Well, podcasts really have iTunes to thank for their popularity. If you find a podcast series that you would like to listen to on iTunes, you simply click on "Subscribe" and new episodes will be downloaded automatically every time you open iTunes on your computer. To add to this, you can set up iTunes to upload your podcasts directly to your ipod/iphone/ipad when it is connected. Incredibly easy and free.

If you haven't heard about podcasting, think about it as a combination between radio and blogging. Podcasts come in 3 different forms - audio, audio with pictures, and video. Most podcasts are not just single files, rather they usually are a part of a longer series of episodes, like a television series.

In the classroom, podcasts can be used in a number of ways. Teachers can use podcasts to record lectures or assignments, as well as listen to podcasts for professional development. Students can utilize podcasts to demonstrate their learning, as a presentation tool, documenting a class discussion, conducting interviews, or broadcasting classroom news.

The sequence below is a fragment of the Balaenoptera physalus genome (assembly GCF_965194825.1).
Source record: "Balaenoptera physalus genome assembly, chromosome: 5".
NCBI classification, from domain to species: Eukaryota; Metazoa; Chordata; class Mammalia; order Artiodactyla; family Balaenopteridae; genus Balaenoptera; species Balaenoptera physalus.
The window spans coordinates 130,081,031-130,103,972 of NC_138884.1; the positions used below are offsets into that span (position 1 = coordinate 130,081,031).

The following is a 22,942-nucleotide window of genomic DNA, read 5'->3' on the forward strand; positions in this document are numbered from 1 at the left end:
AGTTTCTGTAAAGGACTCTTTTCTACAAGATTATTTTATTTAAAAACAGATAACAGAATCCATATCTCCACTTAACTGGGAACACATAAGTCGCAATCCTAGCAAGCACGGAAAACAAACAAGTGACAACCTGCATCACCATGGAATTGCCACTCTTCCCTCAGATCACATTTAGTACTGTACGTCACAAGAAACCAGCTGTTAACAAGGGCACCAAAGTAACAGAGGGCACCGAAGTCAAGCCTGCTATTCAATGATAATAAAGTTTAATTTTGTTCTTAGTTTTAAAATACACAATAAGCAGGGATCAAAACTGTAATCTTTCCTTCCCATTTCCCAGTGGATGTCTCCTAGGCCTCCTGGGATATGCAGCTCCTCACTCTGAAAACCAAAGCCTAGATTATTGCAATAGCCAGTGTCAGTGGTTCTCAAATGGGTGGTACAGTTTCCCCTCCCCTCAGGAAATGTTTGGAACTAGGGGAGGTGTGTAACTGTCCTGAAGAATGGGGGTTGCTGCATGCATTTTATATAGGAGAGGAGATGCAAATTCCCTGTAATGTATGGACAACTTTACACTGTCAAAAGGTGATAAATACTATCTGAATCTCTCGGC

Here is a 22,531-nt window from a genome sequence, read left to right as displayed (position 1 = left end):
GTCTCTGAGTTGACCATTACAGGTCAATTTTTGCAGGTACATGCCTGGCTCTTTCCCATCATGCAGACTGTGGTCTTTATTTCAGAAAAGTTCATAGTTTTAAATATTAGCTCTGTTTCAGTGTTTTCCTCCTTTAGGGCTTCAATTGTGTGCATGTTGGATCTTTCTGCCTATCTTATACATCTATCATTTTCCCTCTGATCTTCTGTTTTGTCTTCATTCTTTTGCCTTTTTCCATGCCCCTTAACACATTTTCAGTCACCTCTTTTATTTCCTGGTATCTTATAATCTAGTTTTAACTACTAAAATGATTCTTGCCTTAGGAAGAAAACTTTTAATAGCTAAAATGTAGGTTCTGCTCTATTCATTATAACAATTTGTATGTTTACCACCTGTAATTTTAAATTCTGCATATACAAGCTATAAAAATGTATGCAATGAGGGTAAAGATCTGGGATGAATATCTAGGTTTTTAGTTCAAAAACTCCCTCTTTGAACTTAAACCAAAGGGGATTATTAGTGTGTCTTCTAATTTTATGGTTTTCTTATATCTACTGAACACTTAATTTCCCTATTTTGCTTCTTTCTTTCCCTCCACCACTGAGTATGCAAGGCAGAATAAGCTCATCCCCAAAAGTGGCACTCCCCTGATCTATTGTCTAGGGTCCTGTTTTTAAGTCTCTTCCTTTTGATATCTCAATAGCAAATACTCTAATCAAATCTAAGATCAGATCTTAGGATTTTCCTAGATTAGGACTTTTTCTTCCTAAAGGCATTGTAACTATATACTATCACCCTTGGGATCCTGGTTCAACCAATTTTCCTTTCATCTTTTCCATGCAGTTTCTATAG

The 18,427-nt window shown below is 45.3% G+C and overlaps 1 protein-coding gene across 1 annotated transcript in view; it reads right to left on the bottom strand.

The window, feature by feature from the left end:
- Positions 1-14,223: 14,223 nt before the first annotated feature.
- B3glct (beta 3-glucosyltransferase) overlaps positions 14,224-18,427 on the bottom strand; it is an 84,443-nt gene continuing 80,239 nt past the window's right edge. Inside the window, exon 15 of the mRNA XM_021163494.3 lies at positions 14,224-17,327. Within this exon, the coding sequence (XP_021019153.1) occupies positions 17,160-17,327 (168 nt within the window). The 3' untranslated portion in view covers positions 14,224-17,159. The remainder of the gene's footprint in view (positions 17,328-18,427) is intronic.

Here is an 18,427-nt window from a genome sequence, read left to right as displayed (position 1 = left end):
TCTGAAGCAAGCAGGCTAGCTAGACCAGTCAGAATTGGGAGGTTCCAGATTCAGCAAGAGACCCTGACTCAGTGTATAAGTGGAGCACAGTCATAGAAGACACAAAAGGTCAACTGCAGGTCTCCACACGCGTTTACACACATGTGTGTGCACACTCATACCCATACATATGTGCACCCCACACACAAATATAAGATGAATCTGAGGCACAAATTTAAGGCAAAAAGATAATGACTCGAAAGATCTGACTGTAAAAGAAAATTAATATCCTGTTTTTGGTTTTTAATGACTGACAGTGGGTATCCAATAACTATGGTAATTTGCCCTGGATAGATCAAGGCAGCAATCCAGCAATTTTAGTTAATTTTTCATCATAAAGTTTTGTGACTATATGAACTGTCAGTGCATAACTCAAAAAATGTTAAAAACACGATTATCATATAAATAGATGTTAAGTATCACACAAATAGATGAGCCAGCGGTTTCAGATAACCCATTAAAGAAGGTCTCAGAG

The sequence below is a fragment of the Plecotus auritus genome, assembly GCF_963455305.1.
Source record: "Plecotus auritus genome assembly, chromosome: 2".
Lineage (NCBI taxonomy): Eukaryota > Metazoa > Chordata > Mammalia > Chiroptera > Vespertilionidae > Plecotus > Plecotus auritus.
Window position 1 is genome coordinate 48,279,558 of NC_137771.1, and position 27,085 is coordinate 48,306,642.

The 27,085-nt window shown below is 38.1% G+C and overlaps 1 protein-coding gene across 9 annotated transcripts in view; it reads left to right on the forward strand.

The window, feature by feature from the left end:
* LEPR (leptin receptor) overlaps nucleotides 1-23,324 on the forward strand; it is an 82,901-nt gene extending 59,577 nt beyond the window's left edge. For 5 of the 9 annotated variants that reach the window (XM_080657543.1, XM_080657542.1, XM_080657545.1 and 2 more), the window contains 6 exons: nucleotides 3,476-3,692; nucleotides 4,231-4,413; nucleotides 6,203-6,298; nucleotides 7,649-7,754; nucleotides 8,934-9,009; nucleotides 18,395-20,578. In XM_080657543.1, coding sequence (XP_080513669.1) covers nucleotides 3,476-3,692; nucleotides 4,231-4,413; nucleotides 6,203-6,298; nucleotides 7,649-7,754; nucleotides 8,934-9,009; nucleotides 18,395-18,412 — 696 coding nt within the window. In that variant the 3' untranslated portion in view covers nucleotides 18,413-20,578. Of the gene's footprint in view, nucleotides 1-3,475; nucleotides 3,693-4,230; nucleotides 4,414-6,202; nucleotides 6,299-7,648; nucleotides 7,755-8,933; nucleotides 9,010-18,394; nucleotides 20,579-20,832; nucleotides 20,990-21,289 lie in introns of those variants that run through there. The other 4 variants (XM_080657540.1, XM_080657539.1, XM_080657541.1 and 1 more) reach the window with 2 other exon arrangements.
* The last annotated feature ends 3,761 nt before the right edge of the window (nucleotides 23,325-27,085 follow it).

Here are 3 links to different school podcasts:
Junior High - YDMS
High School - Podcast Bangladesh 

Creating podcasts can be quite simple. All you need is a computer and a microphone (headset preferred). There are a variety of programs that will allow you to create a podcast - Garageband (MAC), Audacity (PC), or web-based recording software (Aviary). Here is a list of over 70 different podcasting tools. 

Once you have recorded your podcast, you need to get it published. Our Dreamstalk websites provide the perfect place to do this. Check out this example of Eastbrook's weekly radio podcast.

For some handy tips and instructions on how to plan, record and publish podcasts, take a look at my podcasting presentation below:

Tuesday, March 15, 2011

Writing Prompts for Inspiration

"It is by sitting down to write every morning that one becomes a writer."
Gerald Brenan

Writing prompts are a great way to get students writing on a variety of topics on a daily basis. This website was created by a teacher to share writing prompts and inspirations that he has come across over the past few years. There are about 200 hundred writing prompts if you go all the way back to the beginning. These prompts would work for a variety of grades and could easily be adapted to a variety of situations.